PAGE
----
Most cattle farms have a succession plan for their herd, and mine is focused on pure bred red angus cows and charolais mix cows, like my Bella. This spring Bella gave me a beautiful charolais mix heifer, Pearl, who is definitely a keeper. I also keep a few outliers in the main herd even though they aren’t red or white because they are good mamas. There are the black angus mixes Patty and Gilley, Josie our angus/hereford cross and my two angus/braunvieh cross heifers, Hazel and Heidi, that I traded for last spring.
With a fixed number of acres in pasture not every heifer can stay at TurkeyCrest. Every year, hard choices and difficult decisions have to be made but this year is a happier one. Because of the new bull, I can keep a few more of the young girls and grow my herd a bit.
In the Front field, reside the herd of eight young heifers. All are 2018 babies, born between June and September and none are related to Shane, my red angus bull. A number of these heifers are already designated as keepers. The two reds Bonnie and Reba, one black angus Oprah who will be a replacement for her older Mama in a few years, and of course Willow who is here for life. But eight heifers are too many to keep so after a lot of consideration, Edith was chosen to go to auction. Edith is a beautiful black angus heifer, she will make a fine replacement cow at another farm.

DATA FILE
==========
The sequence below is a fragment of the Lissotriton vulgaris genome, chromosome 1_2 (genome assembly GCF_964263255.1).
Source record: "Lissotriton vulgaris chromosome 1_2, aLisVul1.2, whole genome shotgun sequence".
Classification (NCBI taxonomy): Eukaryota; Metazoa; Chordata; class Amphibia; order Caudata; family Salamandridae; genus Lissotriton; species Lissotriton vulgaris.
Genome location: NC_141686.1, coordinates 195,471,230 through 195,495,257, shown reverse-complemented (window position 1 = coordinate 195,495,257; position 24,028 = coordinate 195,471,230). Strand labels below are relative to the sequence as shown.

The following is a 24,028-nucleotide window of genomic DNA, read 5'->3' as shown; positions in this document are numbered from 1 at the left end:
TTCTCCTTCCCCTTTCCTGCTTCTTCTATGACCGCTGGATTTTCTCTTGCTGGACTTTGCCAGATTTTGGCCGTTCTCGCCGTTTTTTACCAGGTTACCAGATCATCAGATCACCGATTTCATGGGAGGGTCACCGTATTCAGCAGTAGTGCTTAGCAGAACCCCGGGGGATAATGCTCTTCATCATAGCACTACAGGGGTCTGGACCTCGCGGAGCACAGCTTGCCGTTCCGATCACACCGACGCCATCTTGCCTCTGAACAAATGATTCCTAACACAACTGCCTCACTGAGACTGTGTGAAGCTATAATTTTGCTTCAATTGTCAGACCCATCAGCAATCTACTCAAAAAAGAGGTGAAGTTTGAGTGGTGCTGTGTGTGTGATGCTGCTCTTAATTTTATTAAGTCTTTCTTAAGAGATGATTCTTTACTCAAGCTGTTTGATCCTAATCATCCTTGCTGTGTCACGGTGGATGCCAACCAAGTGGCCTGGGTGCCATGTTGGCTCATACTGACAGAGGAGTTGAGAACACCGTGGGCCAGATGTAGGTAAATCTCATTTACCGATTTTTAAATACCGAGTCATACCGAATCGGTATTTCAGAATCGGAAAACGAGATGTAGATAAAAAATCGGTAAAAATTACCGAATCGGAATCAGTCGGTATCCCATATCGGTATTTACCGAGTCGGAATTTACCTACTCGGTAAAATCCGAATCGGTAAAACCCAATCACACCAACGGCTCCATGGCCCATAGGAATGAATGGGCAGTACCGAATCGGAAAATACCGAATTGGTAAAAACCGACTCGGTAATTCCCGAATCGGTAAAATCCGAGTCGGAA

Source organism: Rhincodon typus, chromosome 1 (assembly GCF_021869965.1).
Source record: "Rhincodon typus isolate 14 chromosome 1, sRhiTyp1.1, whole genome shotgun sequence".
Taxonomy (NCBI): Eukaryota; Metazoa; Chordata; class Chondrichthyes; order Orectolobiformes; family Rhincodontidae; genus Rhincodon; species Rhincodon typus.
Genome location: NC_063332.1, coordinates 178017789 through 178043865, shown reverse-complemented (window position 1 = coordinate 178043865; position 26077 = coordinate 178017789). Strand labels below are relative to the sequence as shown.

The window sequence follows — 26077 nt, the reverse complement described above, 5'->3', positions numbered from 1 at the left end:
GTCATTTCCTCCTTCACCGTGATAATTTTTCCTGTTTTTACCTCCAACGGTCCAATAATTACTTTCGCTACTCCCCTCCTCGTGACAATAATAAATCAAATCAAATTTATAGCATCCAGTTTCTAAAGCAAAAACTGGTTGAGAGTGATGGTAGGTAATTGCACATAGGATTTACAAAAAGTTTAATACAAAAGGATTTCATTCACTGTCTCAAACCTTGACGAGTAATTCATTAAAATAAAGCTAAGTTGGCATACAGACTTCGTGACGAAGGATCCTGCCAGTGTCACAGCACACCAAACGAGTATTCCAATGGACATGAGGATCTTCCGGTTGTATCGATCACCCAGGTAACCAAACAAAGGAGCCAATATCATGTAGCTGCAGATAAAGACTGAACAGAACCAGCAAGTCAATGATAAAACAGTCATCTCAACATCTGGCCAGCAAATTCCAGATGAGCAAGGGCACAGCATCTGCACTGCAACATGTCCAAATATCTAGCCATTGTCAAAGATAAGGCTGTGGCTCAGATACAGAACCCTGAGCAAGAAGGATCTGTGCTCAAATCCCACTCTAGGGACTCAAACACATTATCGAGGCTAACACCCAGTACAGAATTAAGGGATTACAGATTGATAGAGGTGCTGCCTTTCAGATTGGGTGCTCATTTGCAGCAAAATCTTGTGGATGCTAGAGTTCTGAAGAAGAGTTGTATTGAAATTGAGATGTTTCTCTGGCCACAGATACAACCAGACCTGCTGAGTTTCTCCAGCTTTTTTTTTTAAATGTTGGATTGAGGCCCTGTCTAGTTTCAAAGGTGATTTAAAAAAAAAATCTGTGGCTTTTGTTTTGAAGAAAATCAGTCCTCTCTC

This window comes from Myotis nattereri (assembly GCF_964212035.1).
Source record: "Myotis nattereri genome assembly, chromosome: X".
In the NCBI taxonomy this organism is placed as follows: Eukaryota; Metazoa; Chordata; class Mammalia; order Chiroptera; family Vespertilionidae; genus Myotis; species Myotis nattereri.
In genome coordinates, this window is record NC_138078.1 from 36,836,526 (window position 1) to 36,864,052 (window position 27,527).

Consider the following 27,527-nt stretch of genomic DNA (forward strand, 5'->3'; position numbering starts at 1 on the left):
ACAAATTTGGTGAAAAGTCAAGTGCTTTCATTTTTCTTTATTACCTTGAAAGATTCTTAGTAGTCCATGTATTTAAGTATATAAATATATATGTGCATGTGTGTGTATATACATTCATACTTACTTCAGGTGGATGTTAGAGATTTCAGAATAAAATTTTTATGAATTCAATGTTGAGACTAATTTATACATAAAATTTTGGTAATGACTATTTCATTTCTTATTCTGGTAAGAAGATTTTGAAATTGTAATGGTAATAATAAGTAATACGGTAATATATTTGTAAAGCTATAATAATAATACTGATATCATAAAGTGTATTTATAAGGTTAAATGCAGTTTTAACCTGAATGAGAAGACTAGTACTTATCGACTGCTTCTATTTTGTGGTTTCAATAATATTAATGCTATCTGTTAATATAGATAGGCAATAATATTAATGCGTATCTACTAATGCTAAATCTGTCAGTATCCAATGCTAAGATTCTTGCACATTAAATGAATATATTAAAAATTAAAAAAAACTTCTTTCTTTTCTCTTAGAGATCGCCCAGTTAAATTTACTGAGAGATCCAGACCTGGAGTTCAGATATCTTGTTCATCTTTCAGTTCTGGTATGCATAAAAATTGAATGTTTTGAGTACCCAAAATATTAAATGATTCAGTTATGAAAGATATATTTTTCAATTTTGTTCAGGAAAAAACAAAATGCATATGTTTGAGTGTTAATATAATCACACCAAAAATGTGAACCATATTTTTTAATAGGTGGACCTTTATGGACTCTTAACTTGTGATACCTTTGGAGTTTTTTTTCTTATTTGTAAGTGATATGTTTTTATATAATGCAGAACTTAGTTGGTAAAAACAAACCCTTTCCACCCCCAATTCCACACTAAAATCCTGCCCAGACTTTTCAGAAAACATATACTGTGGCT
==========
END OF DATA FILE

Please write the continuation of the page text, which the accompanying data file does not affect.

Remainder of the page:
Yesterday we decided to work the heifers through the head gate to give them all a booster shot against blackleg, a pour-on de-wormer and to replace old ear tags. The sun was hot and the temperature rising by the time we started the process. These heifers follow a feed bucket anywhere so getting them up to the corral was a snap. I have never had such a calm, relaxed session working cattle as with this group yesterday. Each young cow calmly walked into the crowding box, down the alleyway and into the head gate. I was able to get them one at a time, keeping Edith for last for her ride in the trailer to the auction.
The absolute funniest heifer to work was Willow. She had never been worked through the head gate before and was completely fascinated with the whole process. Instead of guiding her with the cattle stick, I had to stand beside her and pat her butt to keep her moving. She would stop now and then to the taste the grass growing between the panels. Willow is the happiest and most mellow bovine EVER! I decided to give her an ear tag, something I had not been able to do in the past. She didn’t even flinch, and seemed proud to be sporting her first bling. Of course, her number is #1!